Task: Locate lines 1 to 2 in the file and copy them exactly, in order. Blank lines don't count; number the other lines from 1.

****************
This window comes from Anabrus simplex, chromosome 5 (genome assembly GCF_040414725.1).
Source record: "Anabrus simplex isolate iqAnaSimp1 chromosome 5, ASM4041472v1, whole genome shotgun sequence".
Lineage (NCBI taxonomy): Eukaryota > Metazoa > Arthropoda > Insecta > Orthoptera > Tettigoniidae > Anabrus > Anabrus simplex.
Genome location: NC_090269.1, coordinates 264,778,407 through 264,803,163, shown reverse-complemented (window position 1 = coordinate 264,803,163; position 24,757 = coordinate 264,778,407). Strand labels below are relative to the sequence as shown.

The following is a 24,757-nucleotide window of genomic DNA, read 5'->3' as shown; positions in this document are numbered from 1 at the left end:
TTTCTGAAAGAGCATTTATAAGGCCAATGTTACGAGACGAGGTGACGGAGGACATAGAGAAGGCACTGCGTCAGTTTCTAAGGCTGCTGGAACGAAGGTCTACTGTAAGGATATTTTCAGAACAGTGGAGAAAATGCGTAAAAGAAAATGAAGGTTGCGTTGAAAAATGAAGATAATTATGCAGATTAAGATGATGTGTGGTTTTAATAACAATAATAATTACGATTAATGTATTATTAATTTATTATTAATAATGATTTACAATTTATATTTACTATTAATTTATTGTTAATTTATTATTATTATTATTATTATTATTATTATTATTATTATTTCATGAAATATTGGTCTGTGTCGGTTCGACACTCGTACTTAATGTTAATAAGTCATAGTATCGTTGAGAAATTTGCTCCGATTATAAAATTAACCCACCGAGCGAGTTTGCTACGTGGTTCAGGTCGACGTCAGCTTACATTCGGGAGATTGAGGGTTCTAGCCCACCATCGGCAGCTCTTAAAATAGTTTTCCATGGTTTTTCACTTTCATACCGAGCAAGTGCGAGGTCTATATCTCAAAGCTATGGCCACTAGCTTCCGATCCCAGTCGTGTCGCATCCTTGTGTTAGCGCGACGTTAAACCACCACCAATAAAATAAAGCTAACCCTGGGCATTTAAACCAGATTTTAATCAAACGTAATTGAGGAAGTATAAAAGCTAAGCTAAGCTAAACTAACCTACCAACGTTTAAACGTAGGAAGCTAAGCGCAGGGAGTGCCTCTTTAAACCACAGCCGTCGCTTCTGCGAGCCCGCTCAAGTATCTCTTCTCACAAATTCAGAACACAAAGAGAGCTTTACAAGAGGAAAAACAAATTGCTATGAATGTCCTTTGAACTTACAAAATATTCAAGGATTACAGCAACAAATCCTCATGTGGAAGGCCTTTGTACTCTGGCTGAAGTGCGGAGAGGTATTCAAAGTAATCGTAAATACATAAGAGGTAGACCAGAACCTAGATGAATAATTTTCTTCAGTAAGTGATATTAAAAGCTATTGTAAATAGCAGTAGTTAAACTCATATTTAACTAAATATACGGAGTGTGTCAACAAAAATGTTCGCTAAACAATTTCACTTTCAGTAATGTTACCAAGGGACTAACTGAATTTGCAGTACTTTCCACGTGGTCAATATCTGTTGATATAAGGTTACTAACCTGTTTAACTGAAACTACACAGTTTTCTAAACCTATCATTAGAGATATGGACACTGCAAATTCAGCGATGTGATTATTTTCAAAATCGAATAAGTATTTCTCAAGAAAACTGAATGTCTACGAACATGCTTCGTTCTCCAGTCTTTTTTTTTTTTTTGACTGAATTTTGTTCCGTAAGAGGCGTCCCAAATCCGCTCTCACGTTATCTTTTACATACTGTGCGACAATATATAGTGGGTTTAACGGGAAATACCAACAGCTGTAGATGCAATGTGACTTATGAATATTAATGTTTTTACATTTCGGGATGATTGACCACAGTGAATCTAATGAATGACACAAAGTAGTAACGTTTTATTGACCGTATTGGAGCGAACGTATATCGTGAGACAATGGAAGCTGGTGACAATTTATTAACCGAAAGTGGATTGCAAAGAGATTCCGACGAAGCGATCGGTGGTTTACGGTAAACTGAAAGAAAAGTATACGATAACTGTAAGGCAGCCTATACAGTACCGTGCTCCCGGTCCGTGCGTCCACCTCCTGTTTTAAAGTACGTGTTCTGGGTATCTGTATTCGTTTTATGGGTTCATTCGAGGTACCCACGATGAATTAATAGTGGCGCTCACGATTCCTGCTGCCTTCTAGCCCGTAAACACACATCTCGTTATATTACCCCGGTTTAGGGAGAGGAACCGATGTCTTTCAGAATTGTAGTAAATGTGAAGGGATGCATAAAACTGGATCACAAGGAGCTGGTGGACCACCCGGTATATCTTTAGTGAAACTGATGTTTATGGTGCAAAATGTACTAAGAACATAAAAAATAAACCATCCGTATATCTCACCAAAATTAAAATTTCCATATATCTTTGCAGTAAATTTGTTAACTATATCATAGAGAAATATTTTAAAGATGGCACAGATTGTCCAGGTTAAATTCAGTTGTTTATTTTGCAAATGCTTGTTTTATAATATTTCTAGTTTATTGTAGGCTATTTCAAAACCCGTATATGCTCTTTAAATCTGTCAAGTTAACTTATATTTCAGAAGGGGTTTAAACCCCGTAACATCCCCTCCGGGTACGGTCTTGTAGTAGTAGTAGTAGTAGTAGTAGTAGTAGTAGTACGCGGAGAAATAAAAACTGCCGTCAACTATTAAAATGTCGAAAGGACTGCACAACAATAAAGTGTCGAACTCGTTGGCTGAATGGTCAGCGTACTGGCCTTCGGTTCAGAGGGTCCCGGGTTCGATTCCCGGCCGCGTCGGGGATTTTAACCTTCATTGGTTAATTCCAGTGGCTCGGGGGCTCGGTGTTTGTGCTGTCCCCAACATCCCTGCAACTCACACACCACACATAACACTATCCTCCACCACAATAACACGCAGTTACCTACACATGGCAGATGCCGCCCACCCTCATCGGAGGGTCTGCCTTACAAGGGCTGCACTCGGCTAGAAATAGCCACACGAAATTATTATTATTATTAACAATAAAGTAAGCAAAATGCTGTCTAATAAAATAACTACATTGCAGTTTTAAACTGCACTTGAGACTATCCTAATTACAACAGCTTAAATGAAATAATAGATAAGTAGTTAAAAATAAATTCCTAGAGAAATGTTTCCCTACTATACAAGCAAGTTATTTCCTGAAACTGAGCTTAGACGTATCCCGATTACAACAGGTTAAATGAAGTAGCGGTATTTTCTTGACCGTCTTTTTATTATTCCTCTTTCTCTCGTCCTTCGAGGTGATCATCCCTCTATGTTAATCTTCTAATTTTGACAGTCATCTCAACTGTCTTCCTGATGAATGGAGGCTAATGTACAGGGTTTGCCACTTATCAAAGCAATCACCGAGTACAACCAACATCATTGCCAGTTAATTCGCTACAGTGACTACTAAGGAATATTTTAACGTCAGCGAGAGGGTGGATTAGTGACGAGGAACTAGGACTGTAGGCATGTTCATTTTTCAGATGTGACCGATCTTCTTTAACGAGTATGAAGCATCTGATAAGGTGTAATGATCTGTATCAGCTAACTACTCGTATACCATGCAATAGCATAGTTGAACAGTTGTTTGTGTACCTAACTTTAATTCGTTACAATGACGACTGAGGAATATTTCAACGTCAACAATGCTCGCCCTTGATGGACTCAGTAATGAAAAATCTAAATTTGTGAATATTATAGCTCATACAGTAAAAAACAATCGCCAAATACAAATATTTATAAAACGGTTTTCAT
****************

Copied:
This window comes from Anabrus simplex, chromosome 5 (genome assembly GCF_040414725.1).
Source record: "Anabrus simplex isolate iqAnaSimp1 chromosome 5, ASM4041472v1, whole genome shotgun sequence".